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The Art of Buying: Getting the Most Out of Your Vendor Relationships

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If you’re responsible for procuring telecom and IT services for your organization, or if you’re on a team that is—you probably have already seen how challenging it can be to do. To begin with, many providers of any size who offer their services to medium to large buyers have built walls around their sales organizations in the form of multiple channels and a transaction-focused, quick-hit sales mindset.
You may be thinking, “That’s nuts; I’m inundated with calls from sales reps!” but if you’re not actively buying what they’re selling at that moment, they fade away in search of low hanging fruit, and high turnover in their companies means that the Susie Sunshine person who called you last year isn’t there when you finally need what Susie was selling.
I see it often amongst my peers in the consultant community with posts on the distribution list reading, “Does anyone have a good contact at XYZ company I can work with to accomplish ____?” If Susie’s sales leadership focused on long-term relationships, she’d been working to build a connection and relationship with you. So that when you were ready, you’d be able to make the transaction happen easily.
But Susie wasn’t thinking about sales continuity, and now here you are, in need of whatever-it-is in telecom or IT land. What can you do?
One solution is to reach out to your peers: IT or telecom buyers in companies of a similar size to yours. If you do, bear in mind that no one’s going to be totally honest about their buying experience because no one wants to admit they had challenges. But it’s a place to start.
Another option is to contact a consultant or consulting firm, perhaps by seeking input from your peers. In the spirit of transparency, I am a consultant, and word of mouth is one way we obtain new clients. Consultants are in the business of supporting businesses that need telecom or IT services, and we normally have a long list of suppliers we know and trust. After all, if we make a match between a client (you) and a supplier and it goes pear-shaped, it’s our reputation on the line. So we vet very, very carefully, and we share our experiences with our peers.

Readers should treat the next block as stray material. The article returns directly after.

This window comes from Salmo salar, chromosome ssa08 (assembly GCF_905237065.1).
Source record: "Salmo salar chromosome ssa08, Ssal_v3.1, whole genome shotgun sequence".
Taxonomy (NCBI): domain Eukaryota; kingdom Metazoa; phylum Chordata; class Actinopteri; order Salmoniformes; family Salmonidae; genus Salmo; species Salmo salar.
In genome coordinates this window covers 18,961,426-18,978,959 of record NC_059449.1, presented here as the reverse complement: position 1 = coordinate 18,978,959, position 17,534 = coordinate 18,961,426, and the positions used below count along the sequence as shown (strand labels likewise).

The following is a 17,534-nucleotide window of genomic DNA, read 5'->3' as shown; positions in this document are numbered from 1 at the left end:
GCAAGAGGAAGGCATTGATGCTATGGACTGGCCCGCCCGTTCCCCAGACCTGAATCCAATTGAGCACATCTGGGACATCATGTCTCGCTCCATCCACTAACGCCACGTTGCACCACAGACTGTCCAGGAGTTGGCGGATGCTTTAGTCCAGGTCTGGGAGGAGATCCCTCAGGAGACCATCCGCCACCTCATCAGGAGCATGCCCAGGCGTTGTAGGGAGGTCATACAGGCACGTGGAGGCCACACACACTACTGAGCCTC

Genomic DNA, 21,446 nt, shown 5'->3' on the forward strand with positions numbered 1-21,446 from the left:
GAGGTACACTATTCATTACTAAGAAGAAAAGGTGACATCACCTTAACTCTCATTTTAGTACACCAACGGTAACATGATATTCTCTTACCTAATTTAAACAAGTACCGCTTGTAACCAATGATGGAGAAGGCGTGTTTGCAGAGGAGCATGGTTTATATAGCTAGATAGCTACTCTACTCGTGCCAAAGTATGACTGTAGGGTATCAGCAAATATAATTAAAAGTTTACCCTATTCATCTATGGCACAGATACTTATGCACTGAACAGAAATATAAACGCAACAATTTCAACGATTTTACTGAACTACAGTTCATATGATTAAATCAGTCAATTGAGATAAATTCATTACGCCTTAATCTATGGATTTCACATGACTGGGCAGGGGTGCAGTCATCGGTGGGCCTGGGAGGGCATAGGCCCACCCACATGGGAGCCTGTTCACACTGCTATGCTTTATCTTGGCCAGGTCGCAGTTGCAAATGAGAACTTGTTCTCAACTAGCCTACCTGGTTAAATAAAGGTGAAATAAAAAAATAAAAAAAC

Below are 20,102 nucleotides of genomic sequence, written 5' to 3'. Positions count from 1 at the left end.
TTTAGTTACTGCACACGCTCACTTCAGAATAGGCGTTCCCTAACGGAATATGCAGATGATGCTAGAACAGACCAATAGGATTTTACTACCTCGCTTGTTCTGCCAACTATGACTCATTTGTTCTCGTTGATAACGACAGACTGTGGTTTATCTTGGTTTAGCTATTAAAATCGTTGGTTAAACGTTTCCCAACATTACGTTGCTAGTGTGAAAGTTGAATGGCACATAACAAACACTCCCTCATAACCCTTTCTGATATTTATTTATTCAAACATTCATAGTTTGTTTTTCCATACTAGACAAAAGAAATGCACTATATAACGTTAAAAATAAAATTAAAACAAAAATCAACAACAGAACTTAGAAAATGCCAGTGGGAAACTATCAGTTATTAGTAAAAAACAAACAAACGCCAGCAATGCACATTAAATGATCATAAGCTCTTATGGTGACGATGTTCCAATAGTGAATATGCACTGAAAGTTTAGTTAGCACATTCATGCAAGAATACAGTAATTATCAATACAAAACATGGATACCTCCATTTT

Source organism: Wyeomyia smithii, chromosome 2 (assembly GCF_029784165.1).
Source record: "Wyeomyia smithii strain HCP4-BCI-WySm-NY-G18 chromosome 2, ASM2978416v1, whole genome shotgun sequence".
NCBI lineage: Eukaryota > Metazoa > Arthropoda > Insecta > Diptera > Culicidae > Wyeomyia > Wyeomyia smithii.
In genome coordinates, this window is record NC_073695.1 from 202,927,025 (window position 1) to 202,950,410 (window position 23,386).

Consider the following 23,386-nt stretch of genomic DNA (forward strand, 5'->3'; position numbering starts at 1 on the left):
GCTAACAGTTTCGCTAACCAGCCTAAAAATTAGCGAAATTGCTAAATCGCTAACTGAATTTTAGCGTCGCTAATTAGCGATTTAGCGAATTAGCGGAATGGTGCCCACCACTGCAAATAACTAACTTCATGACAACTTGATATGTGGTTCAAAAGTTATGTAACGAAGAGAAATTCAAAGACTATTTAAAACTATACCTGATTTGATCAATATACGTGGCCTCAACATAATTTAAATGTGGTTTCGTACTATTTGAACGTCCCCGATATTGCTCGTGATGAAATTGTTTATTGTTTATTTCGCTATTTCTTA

So you’ve followed one or two of those suggested steps, and you’ve got the attention of Susie Sunshine, who represents a company with a good reputation and has access to the product or service in which you’re interested. It should be smooth sailing from there — right? Not necessarily. You’ll want to get the best out of your buyer/seller interactions, so follow these three strategies, and don’t forget to listen to your intuition.
First, in your initial discussions, be very clear and upfront about what you’re trying to accomplish with the product or service you’re seeking. Too often, buyers withhold key decision criteria from reps to protect themselves from “being sold to” or being pushed into a decision. It’s much more efficient if there’s an open and honest discussion about what's needed, the budget, the decision-makers and influencers, and what they want. You’ll waste less of your time and Susie’s. You'll also get to the sales decision more quickly. Plus, it builds trust if both parties are open in their communication.
Second, remember the motivation of the representative is going to drive their behavior. If Susie is measured on the dollar value of the sale and speed to complete the transaction, she’ll be inclined to pressure you to decide quickly and on the highest dollar solution. If you’ve researched your desired solution set carefully, you’ll be able to easily steer Susie back to the exact solution you’ve got in mind. And since you’ll be able to quickly get to contract review (vs. endless presentations and proposals), Susie will get her reward more quickly.
Last, be sure to have an escalation path. You’ll want to know who Susie reports to and make sure they’ve met you, either in person or virtually. Sometimes you’ll discover a partway into the negotiation that Susie perhaps doesn’t have your best interests at heart, or worse, is behaving in a way that impedes your progress to a successful outcome—and you’ll want to have an avenue to pursue. If Susie shields you from her leadership, that’s a red flag.
Vendor relationships can and should be mutually rewarding. The right supplier benefits your business, and you, theirs. Once you’ve laid the groundwork for a good and trusting working relationship with a supplier, you shouldn’t need to shop around for others unless you feel like spending that time and energy. Good for you, good for Susie!

Linda is writing on behalf of the SCTC, a premier professional organization for independent consultants. SCTC consultant members are leaders in the industry, able to provide best of breed professional services in a wide array of technologies. Every consultant member commits annually to a strict Code of Ethics, ensuring they work for the client benefit only and do not receive financial compensation from vendors and service providers.